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    "You're an idiot! Guy! Guy! Guy! For Christ sake . . ." His arrogance and poor character are what shines most brightly from this convo--defensiveness is the hallmark of an indoctrinated mind.

    This guy is such a complete TOOL! He trusts the NASA website as GOD, I'd bet he hasn't done an ounce of research outside what the mainstream is dictating to him. He has to waste time calling names and getting his panties in a bunch without providing any data, yet dismisses Alex when he can't riffle off a couple names right off the cuff? I actually so appreciate this interview, am pretty enthused about it even, b/c it demonstrates to me how right I am, as much as that usually sucks more than feels good, in my experience.

    Climate change (geoengineering), Moon landing/space (NASA), vaccinations--if any of y'all believe what you are hearing in the mainstream media, please, I really really hope you will look more deeply into these topics. Just read the opposition, that alone will fire up any natural skeptic, and even some hardcore believers I'd be willing to bet. If you want to know where to look, where I've looked, I'd be pleased to pass that along. I'm no expert on any of it, I can't answer your (legitimate, surely!) questions, but I can tell you where to look and research. If you come to different conclusions, that's fine too, I have no defensiveness on these issues anymore b/c I know if someone has no doubt the official stories are correct, they haven't looked, or they are not able/willing to see. I don't have the answers, not on any of it, but that means ALL questions are valid, the questions alone are what will inspire, and eventually, save us. If 'they' can get us to stop being curious, to stop questioning authority, to stop demanding tangible proof, they have won. And the reason Trump is dismissing science is 2-fold, at least. It works great for his Bible-thumping Christian southern base, who don't give a hoot about science anyway and love to argue and quote 'the great books' as much as the NDGT-pushers. Secondly, it riles up the atheists real nice too and then you can get a real social media war going on for all the technocrats to take another lesson in human programming.

    What's most infuriating is he pretends to care about people and the future of civilization and that this is his motivation. I'm sure many reading are familiar with the fascinating book Blink by Malcolm Gladwell. If you can't tell in 10 seconds of the start that Louv has 'shyster' written ALL over him, this is proof positive our sense of recognizing the warning signs in other's mannerisms, demeanor, etc., has declined over time, perhaps due to all the actors we surround ourselves with in media and politics. I used to have some blocks in this area of recognizing poor character and trusting my instincts and a bit of therapy and studying of psychology and sociology really helped me sharped this instinct again and I hope that will be the case for everyone. Discernment is of utmost importance in these times and will get more necessary in coming decades.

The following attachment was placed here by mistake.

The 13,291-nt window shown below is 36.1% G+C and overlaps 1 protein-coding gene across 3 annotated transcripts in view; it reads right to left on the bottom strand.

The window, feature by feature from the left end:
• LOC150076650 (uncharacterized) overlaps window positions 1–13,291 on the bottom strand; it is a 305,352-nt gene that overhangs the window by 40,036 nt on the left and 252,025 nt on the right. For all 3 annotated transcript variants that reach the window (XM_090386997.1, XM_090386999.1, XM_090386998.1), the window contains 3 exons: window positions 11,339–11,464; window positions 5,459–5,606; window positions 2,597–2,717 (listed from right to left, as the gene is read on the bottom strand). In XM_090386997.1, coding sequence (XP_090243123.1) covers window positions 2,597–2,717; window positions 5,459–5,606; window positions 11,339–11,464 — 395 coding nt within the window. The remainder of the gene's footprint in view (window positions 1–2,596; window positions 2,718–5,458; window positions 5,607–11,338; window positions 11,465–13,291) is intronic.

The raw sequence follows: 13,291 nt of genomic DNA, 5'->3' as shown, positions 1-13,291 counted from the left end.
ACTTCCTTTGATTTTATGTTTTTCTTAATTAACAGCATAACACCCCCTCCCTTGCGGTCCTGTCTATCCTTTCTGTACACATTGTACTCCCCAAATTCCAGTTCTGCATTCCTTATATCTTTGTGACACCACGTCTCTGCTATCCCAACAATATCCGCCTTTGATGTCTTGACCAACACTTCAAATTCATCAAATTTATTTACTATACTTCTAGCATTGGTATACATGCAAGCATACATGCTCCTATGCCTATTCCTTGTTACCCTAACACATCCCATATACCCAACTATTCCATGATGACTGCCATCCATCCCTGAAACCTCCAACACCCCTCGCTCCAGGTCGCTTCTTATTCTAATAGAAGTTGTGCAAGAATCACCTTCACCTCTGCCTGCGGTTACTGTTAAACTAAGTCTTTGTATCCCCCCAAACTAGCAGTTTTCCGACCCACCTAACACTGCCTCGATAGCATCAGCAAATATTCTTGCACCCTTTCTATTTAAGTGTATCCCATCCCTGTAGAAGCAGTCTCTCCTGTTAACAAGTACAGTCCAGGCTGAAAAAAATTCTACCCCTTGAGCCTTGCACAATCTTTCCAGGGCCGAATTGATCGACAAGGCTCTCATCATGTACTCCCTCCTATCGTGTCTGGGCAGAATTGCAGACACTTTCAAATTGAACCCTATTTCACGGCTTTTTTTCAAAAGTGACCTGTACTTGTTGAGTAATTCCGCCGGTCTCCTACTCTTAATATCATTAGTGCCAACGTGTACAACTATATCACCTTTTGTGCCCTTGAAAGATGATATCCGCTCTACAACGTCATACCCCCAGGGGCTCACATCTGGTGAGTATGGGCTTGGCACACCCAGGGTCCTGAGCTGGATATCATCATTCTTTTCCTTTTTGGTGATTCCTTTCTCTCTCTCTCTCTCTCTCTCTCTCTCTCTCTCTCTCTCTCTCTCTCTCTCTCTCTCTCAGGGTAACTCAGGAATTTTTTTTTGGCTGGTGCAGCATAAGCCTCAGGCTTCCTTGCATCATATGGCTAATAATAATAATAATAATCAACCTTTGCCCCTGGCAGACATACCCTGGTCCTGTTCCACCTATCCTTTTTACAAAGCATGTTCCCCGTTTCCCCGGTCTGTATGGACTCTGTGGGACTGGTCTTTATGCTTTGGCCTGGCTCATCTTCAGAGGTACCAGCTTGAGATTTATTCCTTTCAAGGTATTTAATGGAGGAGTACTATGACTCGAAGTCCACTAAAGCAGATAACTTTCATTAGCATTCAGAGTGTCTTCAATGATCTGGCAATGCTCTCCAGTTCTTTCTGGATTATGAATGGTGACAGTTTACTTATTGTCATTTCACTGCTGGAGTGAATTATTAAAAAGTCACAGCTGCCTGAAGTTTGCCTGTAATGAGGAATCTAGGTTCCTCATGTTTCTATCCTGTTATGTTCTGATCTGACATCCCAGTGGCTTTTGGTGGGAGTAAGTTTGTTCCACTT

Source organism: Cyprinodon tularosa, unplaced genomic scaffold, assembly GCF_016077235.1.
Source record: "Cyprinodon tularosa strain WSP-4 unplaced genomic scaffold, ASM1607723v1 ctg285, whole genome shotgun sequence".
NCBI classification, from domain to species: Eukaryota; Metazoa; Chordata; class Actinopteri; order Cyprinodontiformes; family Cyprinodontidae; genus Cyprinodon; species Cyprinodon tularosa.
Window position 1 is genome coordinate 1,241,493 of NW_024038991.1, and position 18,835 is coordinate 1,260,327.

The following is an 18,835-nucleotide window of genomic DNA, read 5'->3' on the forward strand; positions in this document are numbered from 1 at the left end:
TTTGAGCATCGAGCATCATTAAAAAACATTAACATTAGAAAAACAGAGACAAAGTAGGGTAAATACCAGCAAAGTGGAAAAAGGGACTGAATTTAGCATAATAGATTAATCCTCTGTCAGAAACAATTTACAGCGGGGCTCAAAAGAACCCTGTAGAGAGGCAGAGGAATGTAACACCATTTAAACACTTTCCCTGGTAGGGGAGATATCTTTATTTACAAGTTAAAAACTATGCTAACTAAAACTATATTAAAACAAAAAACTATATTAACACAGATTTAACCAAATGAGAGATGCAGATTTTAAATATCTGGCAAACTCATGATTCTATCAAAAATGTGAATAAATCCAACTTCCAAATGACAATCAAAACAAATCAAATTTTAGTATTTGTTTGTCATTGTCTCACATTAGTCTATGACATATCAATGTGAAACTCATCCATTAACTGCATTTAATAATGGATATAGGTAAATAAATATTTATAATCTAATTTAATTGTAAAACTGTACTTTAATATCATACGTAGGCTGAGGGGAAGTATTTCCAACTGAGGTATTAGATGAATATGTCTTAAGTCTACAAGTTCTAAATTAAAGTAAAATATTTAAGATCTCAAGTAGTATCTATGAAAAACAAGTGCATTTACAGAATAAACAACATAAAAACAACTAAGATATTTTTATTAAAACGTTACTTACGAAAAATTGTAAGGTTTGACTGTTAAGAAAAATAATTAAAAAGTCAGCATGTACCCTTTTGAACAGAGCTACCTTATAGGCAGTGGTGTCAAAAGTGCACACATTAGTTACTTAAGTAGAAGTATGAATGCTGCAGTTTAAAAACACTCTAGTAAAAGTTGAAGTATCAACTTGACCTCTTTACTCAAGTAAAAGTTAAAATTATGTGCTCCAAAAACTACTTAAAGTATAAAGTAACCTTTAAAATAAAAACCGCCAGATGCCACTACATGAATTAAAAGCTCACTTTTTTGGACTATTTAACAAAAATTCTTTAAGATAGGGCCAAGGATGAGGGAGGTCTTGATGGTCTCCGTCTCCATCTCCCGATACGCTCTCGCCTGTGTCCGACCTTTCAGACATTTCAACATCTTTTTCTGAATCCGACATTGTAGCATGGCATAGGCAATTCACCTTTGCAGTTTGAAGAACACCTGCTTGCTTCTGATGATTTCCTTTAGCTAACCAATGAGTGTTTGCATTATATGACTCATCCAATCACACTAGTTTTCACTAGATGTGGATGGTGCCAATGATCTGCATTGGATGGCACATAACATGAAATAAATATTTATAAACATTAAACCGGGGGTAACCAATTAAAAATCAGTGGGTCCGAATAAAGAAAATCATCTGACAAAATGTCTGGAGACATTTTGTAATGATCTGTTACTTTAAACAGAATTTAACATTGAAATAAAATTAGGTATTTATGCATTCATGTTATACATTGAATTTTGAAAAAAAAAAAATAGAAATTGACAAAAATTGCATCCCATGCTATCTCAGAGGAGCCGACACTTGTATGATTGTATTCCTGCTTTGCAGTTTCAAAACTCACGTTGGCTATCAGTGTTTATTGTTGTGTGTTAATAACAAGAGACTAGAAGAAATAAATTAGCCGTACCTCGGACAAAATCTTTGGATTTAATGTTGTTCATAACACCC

Thanks for reading, sorry I have been so intermittent lately on the site, it's just a stage I suspect, b/c I still really appreciate the show and comments here. :)
     
  18. jerbear_13

    jerbear_13 We behold what we are, and we are what we behold Member

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    Can anyone concretely tell me what Jason’s views on God, the afterlife, etc are? I have literally never been so confused in my life. Idk how he can write about the empire of angels but be a materialist? Does he believe in those things while also being a materialist? I read a Reddit thread where he was answering fan questions and nothing in his responses seemed atheistic.... especially when talking about angels. I am so damn confused.
     
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  19. Mishelle

    Mishelle Member

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    I agree, but also disagree. hehe, double-talk confusion intended. I think this is part of the 'magick' he plays with, like the archetype of the Magi, being able to juggle many hats, especially those opposite each other, the black and the white. I don't expect he gets how inauthentic he looks/sounds and how the audience has become exceptionally more sophisticated than he realizes, his intended audience I would think, sees through these angles today in ways that more naïve audiences did not. Or perhaps the naïve audience is what he's shooting for, which is my assessment. Like a tool or disinfo agent, whether he's paid for that role or not.
     
  20. Laird

    Laird Member

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    What do you make of Jason's chaos magic - scientism (science as we know it) connection?

    Am I exaggerating that, or does he have a point (in terms of we're all wrestling with how to understand science in a magic world) -- so how do we resolve those two?


    (This might all be stating the obvious; if so, I hope it is at least useful to those who haven't (yet) heard/watched the interview).

    I like David's suggestion to have used the interview as a first, unpublished exchange of views on which to follow up and then stage a second, published interview. Interviewer and interviewee could have come to some basic agreements and then explored the "more substantive matters"[1] referenced by Michael P. It seems that interviewer and interviewee (could have) agree(d) that: